What Is the Difference between Metoprolol and Atenolol?

Both metoprolol and atenolol may pass through breast milk and should be avoided while breastfeeding.
Pregnant women should not take atenolol.
Abdominal cramps are a possible side effect of both metoprolol and atenolol.
Metoprolol and atenolol can be prescribed to treat high blood pressure and chest pain due to coronary artery disease.
Side effects of metoprolol and atenolol may include fatigue.
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  • Written By: Jay Leone
  • Edited By: M. C. Hughes
  • Last Modified Date: 19 November 2015
  • Copyright Protected:
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Metoprolol and atenolol are prescription medications used in the treatment of high blood pressure and chest pain from coronary artery disease. They can also be used to regulate abnormally rapid heart rates in certain people. While they are both prescribed for essentially the same treatment plans, there are several differences between these medications, including available forms, proper storage instructions, and proper dosing instructions.

Both of these drugs are manufactured in a variety of forms. They are available in 25 milligram, 50 milligram, and 100 milligram tablets. Metoprolol tablets also come in a time-release formula in the same strengths as those of regular tablets, with the added option of a 200 milligram dose. Manufactures also produce both metoprolol and atenolol injectable medications.

Both medications are designed to be taken either before a meal or just before going to sleep. A typical metoprolol regimen to treat angina may involve taking between 100 and 450 milligrams of the medication orally divided in two even doses daily. Treating angina with atenolol on the other hand, may involve a single daily oral dose of between 50 and 100 milligrams of the medication.


A daily dose of metoprolol to treat high blood pressure is likely to fall between 100 and 450 milligrams, while a daily dose of atenolol for high blood pressure usually falls between 50 and 100 milligrams. More injections are involved in treating heart attacks with metoprolol than atenolol. The recommended follow-up treatment involving metoprolol tablets also lasts for several days longer than the follow-up treatment with atenolol tablets.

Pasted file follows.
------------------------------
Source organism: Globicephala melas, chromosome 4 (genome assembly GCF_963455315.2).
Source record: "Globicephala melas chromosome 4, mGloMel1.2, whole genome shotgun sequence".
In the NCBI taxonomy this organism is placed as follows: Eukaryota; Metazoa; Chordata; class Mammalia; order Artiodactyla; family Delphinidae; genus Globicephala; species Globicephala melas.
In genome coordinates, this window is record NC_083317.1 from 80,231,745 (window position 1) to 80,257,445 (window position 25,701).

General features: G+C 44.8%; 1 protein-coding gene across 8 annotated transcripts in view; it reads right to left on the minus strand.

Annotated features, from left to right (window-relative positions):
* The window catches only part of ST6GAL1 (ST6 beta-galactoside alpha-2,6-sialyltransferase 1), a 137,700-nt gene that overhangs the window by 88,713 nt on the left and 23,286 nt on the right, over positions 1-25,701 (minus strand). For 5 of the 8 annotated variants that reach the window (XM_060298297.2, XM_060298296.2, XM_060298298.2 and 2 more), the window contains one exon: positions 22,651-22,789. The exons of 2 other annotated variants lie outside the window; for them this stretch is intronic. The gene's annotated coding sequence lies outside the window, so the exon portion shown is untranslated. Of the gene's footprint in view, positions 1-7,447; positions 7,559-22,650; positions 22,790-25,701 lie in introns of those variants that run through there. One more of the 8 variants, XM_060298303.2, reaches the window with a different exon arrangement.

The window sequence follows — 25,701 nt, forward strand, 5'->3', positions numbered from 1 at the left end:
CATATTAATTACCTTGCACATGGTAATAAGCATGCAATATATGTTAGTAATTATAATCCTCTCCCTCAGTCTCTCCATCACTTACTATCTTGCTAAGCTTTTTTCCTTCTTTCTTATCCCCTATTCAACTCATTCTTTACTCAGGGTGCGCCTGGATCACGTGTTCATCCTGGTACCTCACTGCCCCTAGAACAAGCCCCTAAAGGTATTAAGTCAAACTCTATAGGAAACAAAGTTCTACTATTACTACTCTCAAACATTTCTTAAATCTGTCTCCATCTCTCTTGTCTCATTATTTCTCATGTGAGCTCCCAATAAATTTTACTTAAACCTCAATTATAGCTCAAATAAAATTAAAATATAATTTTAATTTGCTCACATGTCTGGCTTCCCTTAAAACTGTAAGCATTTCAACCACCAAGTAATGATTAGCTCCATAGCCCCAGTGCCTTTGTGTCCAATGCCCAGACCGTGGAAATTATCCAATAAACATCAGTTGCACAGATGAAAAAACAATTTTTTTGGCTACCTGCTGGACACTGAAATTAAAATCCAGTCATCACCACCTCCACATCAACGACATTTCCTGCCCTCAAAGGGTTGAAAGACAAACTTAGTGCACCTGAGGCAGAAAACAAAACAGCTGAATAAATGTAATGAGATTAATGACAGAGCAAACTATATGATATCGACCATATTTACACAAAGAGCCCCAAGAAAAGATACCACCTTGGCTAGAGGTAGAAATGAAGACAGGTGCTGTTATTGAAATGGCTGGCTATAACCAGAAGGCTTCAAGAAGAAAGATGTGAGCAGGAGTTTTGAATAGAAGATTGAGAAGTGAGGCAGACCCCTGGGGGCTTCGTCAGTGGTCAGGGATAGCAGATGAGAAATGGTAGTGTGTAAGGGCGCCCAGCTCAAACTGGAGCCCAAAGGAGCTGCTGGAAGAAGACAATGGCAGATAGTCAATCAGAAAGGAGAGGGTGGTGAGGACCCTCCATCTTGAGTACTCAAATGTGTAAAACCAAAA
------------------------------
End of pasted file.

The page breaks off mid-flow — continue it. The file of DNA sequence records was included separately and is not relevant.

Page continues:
These medications should be stored specific temperature ranges. Metoprolol should be stored at temperatures ranging between 59°F (15°C) and 86°F (30°C). Atenolol on the other hand, is designed to be stored at temperatures between 68°F (20°C) and 77°F (25°C). Metoprolol tablets should be kept in light-resistant containers and protected from moisture.

Despite the fact that both medications are well-tolerated in general, they may cause side effects, including fatigue, constipation, abdominal cramps, and nausea. Metoprolol can lead to experiencing certain other side effects including shortness of breath or wheezing. Taking atenolol while pregnant may affect the growth of the fetus or otherwise cause harm to the fetus. Both metoprolol and atenolol may pass into breast milk, these medications should not be taken while breastfeeding.


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